In the article “On Being an Atheist”, H. J. McCloskey tries to show that believing in God is unreasonable. McCloskey first tries to point out flaws in theism by trying to disprove the cosmological and the teleological arguments. After trying to show the flaws in the two argument he brings up the problem of evil to try to discredit theism as a self-contradictory belief. At the end of his article he tries to show his readers that atheism is comforting and that theism is not. When you go through McCloskey’s argument it shows many flaws in his reasoning as he wanted to show that it is impossible that there is a God.
Religion in the novel The Adventures of Huckleberry Finn not only becomes the main evil, it provides readers with another perspective that judges, lies, deceives, and sins ironically to the point that religion is not seen as a belief, but another useless tool to spread more evil in a world that already dwells in sin. Although quite superstitious, Huck intrigues readers to understand religion’s forcible nature; consequently, they see that Huck actually exhibits greater morality than those that seek to instill a moral code within him. Twain is quick to point out the errors in religion. Even in church, “ornery-preaching” (Twain 83) and evil intentions cause Huck to question the reason for religion. “As slavishly as others follow the formal rules of Christian culture” (Martin 102), Huck relies upon himself.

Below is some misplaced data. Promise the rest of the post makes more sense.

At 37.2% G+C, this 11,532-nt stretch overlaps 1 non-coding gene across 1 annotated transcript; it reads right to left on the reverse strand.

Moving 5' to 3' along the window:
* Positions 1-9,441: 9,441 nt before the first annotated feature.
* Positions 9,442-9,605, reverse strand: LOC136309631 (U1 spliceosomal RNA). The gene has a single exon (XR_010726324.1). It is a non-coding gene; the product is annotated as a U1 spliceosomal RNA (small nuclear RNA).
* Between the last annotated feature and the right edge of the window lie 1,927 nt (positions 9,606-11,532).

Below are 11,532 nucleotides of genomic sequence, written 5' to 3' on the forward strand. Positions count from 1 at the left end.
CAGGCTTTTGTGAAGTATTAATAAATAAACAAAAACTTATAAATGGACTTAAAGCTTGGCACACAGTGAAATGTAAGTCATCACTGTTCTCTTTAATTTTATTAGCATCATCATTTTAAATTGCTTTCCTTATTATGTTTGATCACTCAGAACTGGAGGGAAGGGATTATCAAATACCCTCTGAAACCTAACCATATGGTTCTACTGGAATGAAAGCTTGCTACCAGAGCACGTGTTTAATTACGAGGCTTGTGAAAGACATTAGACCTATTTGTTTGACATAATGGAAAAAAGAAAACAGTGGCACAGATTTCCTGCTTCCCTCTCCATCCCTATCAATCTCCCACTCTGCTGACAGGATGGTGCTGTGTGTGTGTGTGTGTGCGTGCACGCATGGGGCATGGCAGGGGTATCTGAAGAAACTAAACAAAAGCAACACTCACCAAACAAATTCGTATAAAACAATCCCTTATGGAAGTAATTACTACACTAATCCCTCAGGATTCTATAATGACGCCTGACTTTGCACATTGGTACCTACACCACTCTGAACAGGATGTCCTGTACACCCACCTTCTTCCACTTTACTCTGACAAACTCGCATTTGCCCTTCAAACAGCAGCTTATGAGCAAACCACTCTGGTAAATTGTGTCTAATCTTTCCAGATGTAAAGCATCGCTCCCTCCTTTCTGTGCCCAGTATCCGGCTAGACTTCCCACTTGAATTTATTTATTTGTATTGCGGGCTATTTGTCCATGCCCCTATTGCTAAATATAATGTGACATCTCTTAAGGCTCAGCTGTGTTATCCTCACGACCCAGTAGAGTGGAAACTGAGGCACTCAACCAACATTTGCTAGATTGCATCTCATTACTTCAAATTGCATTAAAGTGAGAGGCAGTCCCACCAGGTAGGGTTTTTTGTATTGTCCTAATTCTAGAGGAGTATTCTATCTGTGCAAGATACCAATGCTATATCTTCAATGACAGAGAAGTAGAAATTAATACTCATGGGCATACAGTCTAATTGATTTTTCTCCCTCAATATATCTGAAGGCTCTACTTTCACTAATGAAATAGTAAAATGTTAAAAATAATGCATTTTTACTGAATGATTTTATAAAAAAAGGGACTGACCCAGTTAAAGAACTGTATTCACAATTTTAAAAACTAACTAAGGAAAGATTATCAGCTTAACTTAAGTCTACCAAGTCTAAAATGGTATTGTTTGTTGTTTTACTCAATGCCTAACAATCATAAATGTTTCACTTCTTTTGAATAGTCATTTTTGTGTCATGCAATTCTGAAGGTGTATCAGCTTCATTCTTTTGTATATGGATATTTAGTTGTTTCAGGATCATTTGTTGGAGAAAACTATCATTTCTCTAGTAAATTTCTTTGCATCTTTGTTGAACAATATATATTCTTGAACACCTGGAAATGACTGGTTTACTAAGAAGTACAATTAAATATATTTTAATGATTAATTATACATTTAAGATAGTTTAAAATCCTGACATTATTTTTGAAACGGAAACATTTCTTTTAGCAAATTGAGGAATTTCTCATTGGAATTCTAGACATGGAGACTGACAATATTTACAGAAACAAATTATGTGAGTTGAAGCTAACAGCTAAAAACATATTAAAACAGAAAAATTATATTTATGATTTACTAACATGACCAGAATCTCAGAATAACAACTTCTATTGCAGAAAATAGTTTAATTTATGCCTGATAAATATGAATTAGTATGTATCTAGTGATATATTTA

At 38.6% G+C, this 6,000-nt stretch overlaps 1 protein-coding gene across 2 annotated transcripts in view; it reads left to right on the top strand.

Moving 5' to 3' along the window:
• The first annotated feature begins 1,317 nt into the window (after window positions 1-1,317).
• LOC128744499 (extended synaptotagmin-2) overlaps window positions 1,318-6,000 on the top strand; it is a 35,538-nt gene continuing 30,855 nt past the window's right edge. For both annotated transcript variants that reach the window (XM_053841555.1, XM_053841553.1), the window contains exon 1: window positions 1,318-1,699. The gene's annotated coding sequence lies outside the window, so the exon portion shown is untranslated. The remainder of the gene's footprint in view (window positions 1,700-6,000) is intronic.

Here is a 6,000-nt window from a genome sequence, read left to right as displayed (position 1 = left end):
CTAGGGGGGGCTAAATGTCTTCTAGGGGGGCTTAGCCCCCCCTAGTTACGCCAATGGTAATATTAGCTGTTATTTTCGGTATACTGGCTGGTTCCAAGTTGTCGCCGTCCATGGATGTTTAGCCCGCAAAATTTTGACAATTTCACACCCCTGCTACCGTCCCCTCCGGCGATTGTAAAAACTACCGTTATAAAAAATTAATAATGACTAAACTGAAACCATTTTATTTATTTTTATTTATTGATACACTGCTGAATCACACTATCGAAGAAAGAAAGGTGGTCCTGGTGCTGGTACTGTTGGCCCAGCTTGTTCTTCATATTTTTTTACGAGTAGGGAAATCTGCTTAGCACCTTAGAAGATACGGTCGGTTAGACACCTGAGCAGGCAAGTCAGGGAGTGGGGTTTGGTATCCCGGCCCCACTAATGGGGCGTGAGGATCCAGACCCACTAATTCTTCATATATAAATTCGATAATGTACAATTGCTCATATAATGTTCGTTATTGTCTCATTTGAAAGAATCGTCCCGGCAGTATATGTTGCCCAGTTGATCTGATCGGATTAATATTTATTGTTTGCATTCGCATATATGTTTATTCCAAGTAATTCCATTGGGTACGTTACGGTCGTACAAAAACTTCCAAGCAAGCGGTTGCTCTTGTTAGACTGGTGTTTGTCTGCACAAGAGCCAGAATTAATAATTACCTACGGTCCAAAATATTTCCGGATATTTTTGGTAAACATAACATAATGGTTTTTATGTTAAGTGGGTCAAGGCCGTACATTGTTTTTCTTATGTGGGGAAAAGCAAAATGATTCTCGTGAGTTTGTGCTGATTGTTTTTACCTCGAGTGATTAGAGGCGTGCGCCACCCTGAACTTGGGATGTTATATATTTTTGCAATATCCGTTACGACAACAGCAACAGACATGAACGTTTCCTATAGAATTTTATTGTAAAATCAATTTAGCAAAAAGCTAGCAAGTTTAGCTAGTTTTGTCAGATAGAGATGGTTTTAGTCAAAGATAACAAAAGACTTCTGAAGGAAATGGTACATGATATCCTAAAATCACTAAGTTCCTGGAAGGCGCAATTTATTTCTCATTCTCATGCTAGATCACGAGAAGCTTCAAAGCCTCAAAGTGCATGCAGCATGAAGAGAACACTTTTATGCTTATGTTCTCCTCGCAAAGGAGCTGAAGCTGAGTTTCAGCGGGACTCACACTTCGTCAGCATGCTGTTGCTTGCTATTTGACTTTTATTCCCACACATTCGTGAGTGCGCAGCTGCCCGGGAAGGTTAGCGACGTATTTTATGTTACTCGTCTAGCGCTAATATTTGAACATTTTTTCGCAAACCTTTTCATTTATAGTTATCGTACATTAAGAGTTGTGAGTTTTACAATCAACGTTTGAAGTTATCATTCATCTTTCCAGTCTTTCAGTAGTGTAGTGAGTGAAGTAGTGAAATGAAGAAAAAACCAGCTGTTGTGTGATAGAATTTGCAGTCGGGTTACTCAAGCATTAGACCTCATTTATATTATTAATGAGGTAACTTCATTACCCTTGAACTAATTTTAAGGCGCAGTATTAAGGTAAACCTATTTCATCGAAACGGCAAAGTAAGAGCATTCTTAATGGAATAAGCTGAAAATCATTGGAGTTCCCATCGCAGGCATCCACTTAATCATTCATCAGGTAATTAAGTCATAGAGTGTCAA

The Poisonwood Bible by Barbara Kingslover along with Things Fall Apart and Heart of Darkness by Ukem Akpan and Joseph Conrad respectively have depicted this notion of carrying out God’s will onto other areas. For this reason alone, mankind is incapable of achieving equality because in a world where religion exists will always create a schism in humanity. Religion is responsible for manifesting a feeling of being unhomed. Characteristics may include feeling a part of more than one world which, during imperialism, is a very dangerous way of living. This kind of person may execute ideas or beliefs that are not fully their own.